Politics Mondays: RNC Chairman Barnstorms In Trenton by Deborah Howlett
Republican National Committee Chairman Ken Mehlman was in Trenton yesterday to raise money for the state party, speak to a group of African-American business leaders and put a positive spin on what has so far been a tepid campaign for the GOP nomination for governor.
"There's a very strong group of candidates," Mehlman said during an interview. "I'm not going to handicap the field. ... Ultimately what matters most is the agenda."
The brief visit by Mehlman -- he spent about four hours in Trenton en route to Washington, D.C., from Iowa -- is part of an ongoing barnstorming tour by the former White House political director. He took over as the national party boss in January, after managing President Bush's re-election campaign.
Mehlman met with about 20 donors who ponied up $5,000 to the state committee for the chance to take part in a "round-table" discussion at the offices of national committeeman David Norcross. He also spoke at the African-American Chamber of Commerce executive awards dinner at the Marriott hotel in Trenton.
The GOP is intrigued by New Jersey because of a surprisingly strong showing during the presidential election in November. In what was supposed to be a strongly Democratic state, Bush managed to gain 1.6 million votes, about 46 percent of the total. That was an increase of 300,000 votes from 2000, when Bush lost New Jersey to Al Gore by a margin of 16 percentage points.
"This is a state where there's a tremendous grassroots organization and tremendous chance to expand the party ... a state where there is tremendous opportunity," Mehlman said.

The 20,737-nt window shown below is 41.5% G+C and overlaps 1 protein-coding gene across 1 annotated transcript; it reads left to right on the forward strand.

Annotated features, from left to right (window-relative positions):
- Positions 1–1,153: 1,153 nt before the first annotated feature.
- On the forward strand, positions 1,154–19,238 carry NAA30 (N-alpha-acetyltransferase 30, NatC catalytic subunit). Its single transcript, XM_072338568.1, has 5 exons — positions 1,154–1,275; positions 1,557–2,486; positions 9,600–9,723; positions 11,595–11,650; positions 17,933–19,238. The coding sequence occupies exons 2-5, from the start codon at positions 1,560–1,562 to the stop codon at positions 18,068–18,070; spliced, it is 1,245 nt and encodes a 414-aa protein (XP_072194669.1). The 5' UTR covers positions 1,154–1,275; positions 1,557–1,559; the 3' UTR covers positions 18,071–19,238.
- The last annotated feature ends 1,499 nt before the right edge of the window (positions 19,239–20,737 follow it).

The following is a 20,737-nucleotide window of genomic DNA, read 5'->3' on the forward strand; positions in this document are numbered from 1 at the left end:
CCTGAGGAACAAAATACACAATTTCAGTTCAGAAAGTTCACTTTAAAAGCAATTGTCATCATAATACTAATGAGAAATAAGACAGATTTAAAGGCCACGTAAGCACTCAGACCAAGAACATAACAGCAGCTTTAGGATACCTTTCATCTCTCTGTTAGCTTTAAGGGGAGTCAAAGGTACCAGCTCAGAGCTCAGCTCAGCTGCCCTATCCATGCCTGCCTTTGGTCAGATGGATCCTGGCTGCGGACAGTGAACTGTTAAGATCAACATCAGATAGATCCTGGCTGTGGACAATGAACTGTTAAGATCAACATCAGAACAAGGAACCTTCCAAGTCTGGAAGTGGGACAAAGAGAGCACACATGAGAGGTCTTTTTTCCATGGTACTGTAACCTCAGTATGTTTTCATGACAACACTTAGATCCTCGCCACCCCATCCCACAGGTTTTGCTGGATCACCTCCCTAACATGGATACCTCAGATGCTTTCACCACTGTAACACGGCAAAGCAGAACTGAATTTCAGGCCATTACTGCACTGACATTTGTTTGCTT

One of Mehlman's goals as chairman of the party is to build and broaden membership. He said he is especially intent on reaching out to African-Americans and Hispanics, two important and influential constituencies in New Jersey.
"The party of Lincoln is not going to be whole unless we bring in more African-Americans," Mehlman said. "What we're saying is give us a chance and we will give you a choice."
But as a political strategist who made his bones directing national field operations for Bush's 2000 election campaign, Mehlman also is interested in New Jersey's election this year.
"Obviously the governor's race is very important to us," he said, adding that he and his staff have had several meetings with state party leaders. New Jersey has one of just two statewide elections nationwide this year; the Virginia governor's race is the other.
Mehlman also said that while a primary election to decide the Republican nominee for governor might be "messier," it's a far better option than letting the party bosses pick a candidate -- a reference to the successful effort last month by U.S. Sen. Jon Corzine to clear a path to an uncontested Democratic nomination by wooing key county organization chairmen.
"A competitive contest for the nomination lets them market their message, hone their message," Mehlman said.
He said there is also intense national interest building in the seat Corzine holds, which is up for re-election in 2006. If Corzine succeeds in his bid to become governor, the seat will be open. If Corzine fails, he'll be seen as vulnerable.
"There is a tremendous opportunity there," Mehlman said. "It will be a targeted race."
Deborah Howlett covers politics. She can be reached at (609) 989-0273 or firstname.lastname@example.org. This article appears in The Star Ledger
Monday, February 28, 2005
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